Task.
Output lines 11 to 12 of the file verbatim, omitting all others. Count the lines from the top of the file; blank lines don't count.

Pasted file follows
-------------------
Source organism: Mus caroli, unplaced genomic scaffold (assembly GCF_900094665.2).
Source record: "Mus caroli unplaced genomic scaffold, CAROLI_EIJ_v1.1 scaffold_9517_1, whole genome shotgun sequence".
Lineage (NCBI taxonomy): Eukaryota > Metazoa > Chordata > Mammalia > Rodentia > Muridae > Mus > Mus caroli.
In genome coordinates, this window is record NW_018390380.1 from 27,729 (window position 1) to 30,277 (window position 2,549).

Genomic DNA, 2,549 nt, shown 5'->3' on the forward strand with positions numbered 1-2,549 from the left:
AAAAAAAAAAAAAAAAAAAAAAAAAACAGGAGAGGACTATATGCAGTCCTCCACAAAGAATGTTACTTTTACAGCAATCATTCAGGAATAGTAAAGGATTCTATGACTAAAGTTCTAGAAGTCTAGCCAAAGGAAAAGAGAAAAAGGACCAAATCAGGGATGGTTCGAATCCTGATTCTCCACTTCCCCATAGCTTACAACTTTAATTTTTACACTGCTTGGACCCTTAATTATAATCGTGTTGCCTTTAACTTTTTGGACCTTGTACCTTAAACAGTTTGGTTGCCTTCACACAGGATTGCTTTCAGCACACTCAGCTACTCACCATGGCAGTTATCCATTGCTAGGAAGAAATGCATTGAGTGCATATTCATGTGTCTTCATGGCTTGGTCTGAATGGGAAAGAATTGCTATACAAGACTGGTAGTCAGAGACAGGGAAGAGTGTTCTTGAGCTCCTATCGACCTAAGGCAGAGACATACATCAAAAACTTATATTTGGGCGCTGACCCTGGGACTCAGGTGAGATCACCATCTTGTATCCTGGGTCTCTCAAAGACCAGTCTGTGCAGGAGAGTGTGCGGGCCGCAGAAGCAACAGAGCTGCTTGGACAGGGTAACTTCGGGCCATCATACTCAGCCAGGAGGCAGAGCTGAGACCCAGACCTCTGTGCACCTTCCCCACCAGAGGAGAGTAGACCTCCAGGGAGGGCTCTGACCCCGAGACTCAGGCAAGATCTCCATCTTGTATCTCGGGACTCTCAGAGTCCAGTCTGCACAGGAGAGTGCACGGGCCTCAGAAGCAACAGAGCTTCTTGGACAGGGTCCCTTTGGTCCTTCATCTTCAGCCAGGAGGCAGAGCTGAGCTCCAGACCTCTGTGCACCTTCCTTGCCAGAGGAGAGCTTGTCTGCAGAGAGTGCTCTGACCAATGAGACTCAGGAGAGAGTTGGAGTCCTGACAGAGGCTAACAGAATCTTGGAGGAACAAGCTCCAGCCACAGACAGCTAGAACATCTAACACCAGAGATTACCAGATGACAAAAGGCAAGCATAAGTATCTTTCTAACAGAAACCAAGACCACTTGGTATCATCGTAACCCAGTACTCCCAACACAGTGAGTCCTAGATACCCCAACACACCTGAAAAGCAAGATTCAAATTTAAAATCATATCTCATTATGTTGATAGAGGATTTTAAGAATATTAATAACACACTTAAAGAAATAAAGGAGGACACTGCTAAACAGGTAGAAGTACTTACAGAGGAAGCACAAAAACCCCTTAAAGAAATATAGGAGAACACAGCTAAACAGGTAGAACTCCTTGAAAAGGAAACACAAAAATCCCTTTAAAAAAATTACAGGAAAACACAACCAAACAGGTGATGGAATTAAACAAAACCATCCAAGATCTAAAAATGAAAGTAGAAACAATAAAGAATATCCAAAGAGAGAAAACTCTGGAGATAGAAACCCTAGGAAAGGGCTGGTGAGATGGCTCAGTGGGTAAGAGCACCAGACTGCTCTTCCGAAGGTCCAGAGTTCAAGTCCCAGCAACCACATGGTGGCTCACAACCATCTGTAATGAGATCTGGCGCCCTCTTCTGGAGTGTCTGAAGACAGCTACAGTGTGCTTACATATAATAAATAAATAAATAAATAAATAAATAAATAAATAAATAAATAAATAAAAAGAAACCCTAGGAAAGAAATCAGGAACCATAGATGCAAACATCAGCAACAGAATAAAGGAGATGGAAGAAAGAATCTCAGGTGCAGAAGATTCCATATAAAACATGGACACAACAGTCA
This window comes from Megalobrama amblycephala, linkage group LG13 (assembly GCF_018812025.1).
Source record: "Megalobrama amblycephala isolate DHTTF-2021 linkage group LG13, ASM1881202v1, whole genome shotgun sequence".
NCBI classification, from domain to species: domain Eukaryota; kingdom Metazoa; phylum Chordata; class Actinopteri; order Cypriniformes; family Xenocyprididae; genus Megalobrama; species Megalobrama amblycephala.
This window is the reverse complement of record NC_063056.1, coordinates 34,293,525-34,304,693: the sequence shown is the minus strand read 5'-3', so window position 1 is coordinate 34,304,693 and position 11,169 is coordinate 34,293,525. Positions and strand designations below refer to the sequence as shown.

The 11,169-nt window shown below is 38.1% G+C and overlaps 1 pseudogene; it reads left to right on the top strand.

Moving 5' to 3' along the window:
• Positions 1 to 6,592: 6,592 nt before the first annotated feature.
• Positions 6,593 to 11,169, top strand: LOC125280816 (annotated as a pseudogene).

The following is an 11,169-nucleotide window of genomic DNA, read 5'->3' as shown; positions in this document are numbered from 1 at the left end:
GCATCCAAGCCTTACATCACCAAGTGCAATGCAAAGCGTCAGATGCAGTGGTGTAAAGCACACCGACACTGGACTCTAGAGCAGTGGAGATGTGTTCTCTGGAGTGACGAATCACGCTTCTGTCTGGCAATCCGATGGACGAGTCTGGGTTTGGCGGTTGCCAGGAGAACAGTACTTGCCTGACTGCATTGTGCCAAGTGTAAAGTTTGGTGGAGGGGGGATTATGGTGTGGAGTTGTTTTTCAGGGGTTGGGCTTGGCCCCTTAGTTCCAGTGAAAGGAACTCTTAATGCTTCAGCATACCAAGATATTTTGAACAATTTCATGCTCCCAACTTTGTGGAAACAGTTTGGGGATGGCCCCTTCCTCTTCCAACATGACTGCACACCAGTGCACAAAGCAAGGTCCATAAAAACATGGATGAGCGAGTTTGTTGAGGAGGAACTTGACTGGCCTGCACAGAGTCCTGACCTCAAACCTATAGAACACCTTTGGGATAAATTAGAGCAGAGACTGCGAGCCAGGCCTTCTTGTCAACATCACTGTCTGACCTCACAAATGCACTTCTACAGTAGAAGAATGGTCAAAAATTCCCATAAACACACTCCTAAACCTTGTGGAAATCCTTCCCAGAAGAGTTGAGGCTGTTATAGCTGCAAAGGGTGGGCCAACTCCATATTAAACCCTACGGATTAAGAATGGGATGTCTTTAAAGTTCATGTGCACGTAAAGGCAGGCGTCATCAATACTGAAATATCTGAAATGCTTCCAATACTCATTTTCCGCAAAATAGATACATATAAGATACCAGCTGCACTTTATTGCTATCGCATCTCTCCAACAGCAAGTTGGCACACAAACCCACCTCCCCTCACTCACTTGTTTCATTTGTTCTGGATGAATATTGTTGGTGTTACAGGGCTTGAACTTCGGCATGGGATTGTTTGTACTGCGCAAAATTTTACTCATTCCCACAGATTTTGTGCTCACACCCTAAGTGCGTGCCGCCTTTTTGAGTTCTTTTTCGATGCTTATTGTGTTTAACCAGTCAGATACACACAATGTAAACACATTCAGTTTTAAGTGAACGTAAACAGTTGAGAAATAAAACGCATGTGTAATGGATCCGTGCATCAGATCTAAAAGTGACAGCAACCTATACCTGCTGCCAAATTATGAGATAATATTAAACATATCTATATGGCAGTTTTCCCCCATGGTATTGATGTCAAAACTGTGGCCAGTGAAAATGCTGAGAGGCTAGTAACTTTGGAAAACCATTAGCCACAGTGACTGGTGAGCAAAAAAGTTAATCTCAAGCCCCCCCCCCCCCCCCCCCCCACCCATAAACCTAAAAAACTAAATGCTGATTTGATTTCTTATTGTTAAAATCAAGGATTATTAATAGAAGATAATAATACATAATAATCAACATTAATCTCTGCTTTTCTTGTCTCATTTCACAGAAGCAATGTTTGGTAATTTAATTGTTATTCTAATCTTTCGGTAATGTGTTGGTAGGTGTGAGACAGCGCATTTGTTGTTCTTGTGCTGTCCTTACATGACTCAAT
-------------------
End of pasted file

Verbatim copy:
The 11,169-nt window shown below is 38.1% G+C and overlaps 1 pseudogene; it reads left to right on the top strand.

Moving 5' to 3' along the window: